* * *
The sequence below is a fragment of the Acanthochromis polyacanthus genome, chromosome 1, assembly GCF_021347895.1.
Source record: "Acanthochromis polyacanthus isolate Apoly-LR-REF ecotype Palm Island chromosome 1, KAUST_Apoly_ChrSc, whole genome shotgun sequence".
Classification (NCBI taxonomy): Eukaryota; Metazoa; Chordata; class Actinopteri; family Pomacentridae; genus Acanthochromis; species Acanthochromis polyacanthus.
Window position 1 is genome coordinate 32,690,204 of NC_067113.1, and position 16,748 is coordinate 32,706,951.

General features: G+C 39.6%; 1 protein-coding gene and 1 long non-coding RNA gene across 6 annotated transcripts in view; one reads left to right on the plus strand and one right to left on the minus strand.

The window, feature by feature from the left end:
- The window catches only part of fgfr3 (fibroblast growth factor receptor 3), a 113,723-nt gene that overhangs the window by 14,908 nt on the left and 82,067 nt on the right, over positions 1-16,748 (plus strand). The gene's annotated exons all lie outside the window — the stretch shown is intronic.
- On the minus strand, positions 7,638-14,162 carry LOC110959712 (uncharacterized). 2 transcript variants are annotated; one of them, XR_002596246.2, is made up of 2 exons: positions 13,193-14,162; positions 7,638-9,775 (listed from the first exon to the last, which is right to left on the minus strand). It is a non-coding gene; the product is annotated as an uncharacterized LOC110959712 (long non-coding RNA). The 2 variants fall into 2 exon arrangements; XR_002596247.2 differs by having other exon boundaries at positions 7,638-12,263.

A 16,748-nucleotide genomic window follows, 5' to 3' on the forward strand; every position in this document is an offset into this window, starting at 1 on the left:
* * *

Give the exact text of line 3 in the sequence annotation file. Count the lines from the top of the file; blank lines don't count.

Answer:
Classification (NCBI taxonomy): Eukaryota; Metazoa; Chordata; class Actinopteri; family Pomacentridae; genus Acanthochromis; species Acanthochromis polyacanthus.